Question: Arizona is ranked the top state in the country for business start-ups, according to the Kauffman Index of Entrepreneurial Activity. How or where do you see government and/or the business community fueling this activity?
President and CEO
Greater Phoenix Economic Council
Sector: Business Advocacy Group
Innovation and entrepreneurship are critical components of the Greater Phoenix region’s economy. However, innovative business ideas would have nowhere to go in an empty business community. For an idea to take root and blossom into a thriving start-up, the community must also support larger, export-driven companies.
These larger companies often turn to smaller start-up companies for their materials, components, IT services, marketing, accounting and more. Likewise, start-ups rely on larger companies for the business and employment that stimulates their growth.
Plus, most new technology start-ups are started by workers in mature industries like semiconductors, aerospace/defense and advanced electronics. This cycle creates an ecosystem that supports both mature and fledgling technologies.
When combined with a vibrant list of accelerators and incubators, a top research university and countless funding opportunities, Greater Phoenix’s rich and varied business community makes it the perfect place to launch a new venture, as evidenced by the recent #1 ranking by the Kauffman Foundation.
Barry Broome, president and CEO of the Greater Phoenix Economic Council, is a proven leader with 20-plus years of experience in community building and economic development, company creation, formation of public-private partnerships and public policy design. Broome’s tenure at GPEC has led to the attraction of more than 160 companies, 30,980 jobs and more than $6.5 billion in capital investment in Greater Phoenix.
Arizona Small Business Association
Sector: Business Advocacy Group
When employers stopped hiring, we saw many of the unemployed take matters into their own hands and create their own jobs. For some it was an opportunity to do something they had always wanted to do, while for others it was a matter of survival.
Small business received a huge helping hand from the Arizona legislature, which passed several pieces of legislation aimed at helping small businesses keep more of their hard-earned money. It’s the second year in a row, in spite of a down and struggling economy, that the legislature has passed meaningful, jobs-creating legislation aimed at helping small business.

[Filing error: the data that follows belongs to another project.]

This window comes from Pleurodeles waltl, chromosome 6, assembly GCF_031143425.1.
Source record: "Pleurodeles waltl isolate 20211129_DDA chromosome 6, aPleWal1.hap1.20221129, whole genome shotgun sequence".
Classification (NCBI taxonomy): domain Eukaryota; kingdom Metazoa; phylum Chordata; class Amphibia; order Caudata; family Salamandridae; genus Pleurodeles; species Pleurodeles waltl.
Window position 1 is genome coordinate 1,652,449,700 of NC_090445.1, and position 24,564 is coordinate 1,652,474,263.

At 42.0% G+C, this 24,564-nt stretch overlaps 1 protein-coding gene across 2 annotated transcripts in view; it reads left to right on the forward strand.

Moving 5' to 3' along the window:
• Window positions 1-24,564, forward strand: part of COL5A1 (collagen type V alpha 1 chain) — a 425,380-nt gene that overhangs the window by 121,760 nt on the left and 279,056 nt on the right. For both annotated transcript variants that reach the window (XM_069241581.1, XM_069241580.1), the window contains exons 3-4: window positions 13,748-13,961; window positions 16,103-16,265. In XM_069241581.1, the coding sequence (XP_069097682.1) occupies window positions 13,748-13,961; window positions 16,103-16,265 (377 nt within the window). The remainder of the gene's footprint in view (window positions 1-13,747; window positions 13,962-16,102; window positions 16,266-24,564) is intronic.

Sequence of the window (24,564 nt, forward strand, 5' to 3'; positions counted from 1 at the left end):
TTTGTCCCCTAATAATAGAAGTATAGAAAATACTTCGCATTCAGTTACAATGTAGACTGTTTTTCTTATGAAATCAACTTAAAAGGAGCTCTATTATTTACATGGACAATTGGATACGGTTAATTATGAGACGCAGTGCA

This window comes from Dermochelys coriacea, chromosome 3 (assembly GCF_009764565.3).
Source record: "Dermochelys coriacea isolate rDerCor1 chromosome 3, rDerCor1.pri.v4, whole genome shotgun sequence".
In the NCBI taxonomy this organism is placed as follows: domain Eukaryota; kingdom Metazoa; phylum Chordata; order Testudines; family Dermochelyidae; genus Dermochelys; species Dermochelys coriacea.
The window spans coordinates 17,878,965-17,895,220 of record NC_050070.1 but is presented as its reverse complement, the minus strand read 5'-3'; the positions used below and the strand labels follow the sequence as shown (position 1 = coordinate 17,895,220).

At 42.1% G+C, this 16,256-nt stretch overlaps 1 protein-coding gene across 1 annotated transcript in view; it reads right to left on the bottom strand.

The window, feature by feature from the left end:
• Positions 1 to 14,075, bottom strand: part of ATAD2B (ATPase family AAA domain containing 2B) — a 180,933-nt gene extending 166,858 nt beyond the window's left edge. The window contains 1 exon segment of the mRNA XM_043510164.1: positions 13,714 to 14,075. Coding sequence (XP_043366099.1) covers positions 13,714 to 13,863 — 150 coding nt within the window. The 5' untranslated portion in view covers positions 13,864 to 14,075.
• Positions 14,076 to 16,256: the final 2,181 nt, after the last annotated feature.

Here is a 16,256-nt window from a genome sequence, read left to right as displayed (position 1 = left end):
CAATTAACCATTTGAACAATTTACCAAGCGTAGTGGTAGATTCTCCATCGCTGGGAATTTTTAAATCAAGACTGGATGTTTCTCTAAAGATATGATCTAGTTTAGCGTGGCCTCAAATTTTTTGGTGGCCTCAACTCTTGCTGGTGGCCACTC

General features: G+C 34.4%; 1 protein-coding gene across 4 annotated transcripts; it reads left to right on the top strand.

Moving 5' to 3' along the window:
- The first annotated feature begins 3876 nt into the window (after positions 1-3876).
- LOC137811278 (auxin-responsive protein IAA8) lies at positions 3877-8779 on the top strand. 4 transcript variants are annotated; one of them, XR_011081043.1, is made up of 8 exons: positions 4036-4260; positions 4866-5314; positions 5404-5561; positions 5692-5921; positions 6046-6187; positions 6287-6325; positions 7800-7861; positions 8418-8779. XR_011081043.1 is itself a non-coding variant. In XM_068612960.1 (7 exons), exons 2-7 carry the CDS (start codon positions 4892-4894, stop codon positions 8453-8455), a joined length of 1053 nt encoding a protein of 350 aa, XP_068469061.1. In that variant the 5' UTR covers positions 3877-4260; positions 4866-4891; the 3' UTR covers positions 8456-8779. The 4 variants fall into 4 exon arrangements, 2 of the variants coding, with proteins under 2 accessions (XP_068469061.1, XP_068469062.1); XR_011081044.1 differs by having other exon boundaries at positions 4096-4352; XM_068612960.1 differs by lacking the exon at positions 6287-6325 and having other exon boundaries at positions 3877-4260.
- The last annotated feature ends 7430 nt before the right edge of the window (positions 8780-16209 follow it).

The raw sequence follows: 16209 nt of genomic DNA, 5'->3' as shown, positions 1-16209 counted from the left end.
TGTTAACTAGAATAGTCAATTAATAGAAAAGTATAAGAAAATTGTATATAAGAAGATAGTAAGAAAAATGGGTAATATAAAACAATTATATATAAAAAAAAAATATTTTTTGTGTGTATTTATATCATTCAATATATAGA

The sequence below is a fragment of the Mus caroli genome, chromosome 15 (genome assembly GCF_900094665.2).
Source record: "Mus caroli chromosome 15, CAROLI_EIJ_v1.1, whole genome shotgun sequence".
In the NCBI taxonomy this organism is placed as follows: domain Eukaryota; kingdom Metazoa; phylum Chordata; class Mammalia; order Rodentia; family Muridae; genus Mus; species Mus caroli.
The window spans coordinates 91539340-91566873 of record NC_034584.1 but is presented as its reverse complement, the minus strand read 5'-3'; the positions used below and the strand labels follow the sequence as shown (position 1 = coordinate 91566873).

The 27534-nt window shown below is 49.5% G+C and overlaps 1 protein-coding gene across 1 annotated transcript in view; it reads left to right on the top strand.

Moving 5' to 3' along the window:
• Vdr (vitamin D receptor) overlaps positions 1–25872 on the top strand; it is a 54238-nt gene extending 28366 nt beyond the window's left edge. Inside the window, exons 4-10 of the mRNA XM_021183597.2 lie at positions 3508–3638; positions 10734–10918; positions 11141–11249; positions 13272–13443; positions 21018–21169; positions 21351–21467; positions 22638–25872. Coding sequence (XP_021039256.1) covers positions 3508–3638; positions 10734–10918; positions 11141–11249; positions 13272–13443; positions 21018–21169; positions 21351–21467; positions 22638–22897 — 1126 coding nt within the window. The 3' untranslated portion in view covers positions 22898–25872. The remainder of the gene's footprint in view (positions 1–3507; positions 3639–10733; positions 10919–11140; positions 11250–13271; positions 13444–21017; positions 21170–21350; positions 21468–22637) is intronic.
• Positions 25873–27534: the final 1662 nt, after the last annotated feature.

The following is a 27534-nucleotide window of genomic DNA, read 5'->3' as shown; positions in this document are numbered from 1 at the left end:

While sales and income are gradually increasing in small businesses in general, there is still a significant amount of work to be done to convince the buying public it’s safe to come out now. However, the Kauffman Index results prove what a pro-business legislature can do to help jump start not only a state’s economy but the national economy as well.
Rick Murray has a wide and varied background that includes entrepreneurial endeavors and nonprofit association executive experience. Murray has seen tremendous success by using the same formula he has always used: developing relationships with businesses for mutual success and surrounding himself with a team of people who believe in a common goal. Murray is also well-versed in HIPAA compliance issues and healthcare-related businesses.
Mayor of Litchfield Park
Chairman of the Maricopa Association of Governments Economic Development Committee
Greater Phoenix is attractive to start-ups for many reasons, including a skilled labor market, tax incentives, job training and expedited permitting. One way local governments are fueling activity is the development of business “incubators,” in which communities provide collaborative workspace for start-ups, entrepreneurs and creative companies. Incubators can include everything from physical space to on-site staff, mentors, tools or other resources that give small companies the boost they need to get a toehold in the marketplace. Cities around the region, including Avondale, Chandler, Gilbert, Mesa, Peoria, Phoenix, Queen Creek, Scottsdale, Surprise and Tempe, have seen how these incubators foster business development.
Valley communities are partnering through the Maricopa Association of Governments Economic Development Committee to launch a number of collaborative economic development efforts, ranging from the development of a website to attract business, GreaterPhoenixRising.com, to working with Canada and Mexico to improve trade relations. The region was also selected by the Brookings Institution to develop and implement a Metropolitan Business Plan based on a rigorous market analysis. That plan will be completed in December.
Elected as mayor of Litchfield Park in 2006, Mayor Thomas Schoaf has been involved in a variety of business endeavors that have taken him around the world. He is active in many community youth groups, also serving as a trustee of the West Valley Hospital and on the Westside Advisory Board of Phoenix Children’s Hospital. Mayor Schoaf has a B.S. in metallurgical engineering, cum laude, and a Juris Doctor, summa cum laude, from the University of Notre Dame, and maintains a law office in Litchfield Park.
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